• Host and lead organizers of the Broadband Cities 2008 (INEC’s annual conference)
  • Candidate and Smart21 award winner during the Broadband Economy 2009 Annual Summit in New York
  • Founder of the first Digital Community S.A. in Greece consisting of 11 municipalities of central Greece (1,5 million people)
  • Participation in “e-Health based Chronic Disease Management 2008” in Slovenia
  • Αctive in E-health European projects (ISISEMD, e-HealthRegion, WISEE, LivingLabThessaly, RenewingHealth, INDEPENDENT)
  • Recently member in the Global Cities Dialogue network
  • Partnership in the European project ISISEMD.

 

Source: http://www.e-trikala.gr/en

A New Virtual Museum: Www.Muvicc.Es

Muvicc

A new concept of Museum was born on June 30, 2012. Taking advantage of the latest technologies for virtual visits to archaeological sites and Photogrammetry 3D objects, was created the first Museum Virtual of the culture Castro (www.muvicc.es) under the name of MUVICC.

A new technological tool for dissemination and digitization of objects, museums and archaeological sites.

 

Source: http://www.muvicc.es

Digital Library for Earth System Education (DLESE)

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The Digital Library for Earth System Education (DLESE) (http://www.dlese.org/library/index.jsp) is a distributed community effort involving educators, students, and scientists working together to improve the quality, quantity, and efficiency of teaching and learning about the Earth system at all levels.

DLESE supports Earth system science education by providing:

  • Access to high-quality collections of educational resources
  • Access to Earth data sets and imagery, including the tools and interfaces that enable their effective use in educational settings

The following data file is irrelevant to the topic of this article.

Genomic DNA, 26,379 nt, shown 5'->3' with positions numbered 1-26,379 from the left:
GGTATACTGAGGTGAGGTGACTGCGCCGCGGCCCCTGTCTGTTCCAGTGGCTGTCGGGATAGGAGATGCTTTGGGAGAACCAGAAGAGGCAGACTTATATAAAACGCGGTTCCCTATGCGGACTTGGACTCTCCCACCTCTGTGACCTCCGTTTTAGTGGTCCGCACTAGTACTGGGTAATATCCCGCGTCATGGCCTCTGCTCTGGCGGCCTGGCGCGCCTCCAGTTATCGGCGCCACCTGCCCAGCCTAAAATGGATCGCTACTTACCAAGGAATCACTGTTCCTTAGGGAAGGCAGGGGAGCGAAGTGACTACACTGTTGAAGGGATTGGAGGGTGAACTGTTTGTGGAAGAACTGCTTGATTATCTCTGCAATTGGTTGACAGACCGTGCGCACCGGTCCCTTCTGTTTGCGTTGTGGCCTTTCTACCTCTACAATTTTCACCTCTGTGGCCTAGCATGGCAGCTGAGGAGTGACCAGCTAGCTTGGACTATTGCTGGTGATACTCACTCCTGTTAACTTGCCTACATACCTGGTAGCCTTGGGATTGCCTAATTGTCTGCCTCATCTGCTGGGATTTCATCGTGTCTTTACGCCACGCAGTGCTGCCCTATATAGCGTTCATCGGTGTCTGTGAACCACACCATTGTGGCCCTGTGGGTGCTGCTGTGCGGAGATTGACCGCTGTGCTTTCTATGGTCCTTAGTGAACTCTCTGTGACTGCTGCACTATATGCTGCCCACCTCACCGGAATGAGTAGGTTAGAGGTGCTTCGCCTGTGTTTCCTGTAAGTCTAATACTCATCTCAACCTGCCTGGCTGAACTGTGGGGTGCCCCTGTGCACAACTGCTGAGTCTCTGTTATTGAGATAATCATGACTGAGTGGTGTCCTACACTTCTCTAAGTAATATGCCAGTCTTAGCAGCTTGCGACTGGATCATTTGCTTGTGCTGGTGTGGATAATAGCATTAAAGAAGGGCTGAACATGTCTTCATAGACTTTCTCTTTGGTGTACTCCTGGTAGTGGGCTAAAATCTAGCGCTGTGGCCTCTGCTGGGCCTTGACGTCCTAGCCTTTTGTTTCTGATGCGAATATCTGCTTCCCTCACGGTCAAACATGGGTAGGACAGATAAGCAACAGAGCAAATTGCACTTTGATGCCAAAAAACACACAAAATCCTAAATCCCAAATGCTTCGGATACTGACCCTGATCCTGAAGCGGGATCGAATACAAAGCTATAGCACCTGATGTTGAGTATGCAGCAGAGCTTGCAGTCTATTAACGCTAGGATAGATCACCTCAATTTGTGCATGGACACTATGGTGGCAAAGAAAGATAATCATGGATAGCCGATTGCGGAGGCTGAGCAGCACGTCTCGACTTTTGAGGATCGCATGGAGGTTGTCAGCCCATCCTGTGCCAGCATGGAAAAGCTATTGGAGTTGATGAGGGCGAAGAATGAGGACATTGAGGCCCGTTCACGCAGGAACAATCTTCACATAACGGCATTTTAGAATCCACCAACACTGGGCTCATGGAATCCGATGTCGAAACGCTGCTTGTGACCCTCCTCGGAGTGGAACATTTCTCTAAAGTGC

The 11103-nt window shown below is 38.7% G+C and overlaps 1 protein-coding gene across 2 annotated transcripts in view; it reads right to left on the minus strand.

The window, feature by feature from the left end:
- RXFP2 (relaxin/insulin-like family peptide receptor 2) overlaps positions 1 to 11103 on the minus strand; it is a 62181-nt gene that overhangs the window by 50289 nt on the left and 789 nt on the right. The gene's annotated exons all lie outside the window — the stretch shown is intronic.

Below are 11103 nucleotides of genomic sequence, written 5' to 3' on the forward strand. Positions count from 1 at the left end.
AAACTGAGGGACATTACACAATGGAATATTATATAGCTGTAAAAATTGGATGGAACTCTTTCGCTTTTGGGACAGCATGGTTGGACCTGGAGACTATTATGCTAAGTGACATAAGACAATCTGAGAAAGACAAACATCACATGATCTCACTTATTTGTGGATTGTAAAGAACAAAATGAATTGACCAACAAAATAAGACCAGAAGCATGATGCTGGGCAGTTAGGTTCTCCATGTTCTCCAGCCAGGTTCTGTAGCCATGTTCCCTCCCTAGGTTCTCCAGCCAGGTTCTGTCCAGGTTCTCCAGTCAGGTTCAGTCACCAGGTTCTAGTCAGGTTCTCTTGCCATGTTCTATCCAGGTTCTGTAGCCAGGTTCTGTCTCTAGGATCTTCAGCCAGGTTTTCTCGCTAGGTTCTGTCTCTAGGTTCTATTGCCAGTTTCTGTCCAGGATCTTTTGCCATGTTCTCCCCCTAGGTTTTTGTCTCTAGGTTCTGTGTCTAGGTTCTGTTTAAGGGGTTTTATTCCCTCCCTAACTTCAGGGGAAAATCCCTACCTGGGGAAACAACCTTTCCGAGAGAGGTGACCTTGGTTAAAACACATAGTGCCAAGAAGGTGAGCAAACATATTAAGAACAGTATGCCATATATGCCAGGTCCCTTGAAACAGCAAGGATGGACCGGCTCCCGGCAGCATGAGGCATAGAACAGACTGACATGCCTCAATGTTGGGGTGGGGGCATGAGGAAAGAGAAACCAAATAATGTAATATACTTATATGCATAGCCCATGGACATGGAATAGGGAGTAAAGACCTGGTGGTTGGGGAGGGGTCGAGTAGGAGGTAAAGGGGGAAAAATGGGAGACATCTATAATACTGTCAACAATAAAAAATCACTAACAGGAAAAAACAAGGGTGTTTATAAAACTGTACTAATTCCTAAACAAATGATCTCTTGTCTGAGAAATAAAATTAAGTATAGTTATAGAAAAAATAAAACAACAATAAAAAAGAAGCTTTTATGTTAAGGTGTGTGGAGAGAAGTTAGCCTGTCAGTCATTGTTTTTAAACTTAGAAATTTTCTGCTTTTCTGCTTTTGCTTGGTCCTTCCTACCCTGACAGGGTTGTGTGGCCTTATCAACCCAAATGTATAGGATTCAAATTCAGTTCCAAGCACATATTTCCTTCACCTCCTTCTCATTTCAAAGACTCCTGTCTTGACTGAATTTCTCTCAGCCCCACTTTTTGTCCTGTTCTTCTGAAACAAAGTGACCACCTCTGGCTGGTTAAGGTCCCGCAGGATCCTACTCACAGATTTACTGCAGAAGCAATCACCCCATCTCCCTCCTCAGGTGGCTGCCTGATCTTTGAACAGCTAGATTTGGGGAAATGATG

• Support services to help educators and learners effectively create, use, and share educational resources
  • Communication networks to facilitate interactions and collaborations across all dimensions of Earth system education

DLESE resources include electronic materials for both teachers and learners, such as lesson plans, maps, images, data sets, visualizations, assessment activities, curriculum, online courses, and much more.

The National Science Foundation provided funding for the development of DLESE which is now operated by the National Center for Atmospheric Research (NCAR) Computational and Information Systems Laboratory and the NCAR Library on behalf of the education community.

 

Source: http://www.dlese.org/library/index.jsp

The digital-earth.eu project

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The digital-earth.eu project examines the use of geographic media in schools and teacher education. Geo-media is the visualisation of information from different media sources and is concerned with digital content and its processing based on place, position and location. Many geographic media are widely used for navigation and routing purposes. Cartographic communication has never been so easy to implement, therefore 21st century school education needs to include geo-media into daily work. Innovative approaches to teaching and learning are needed to study environments from local to global scale.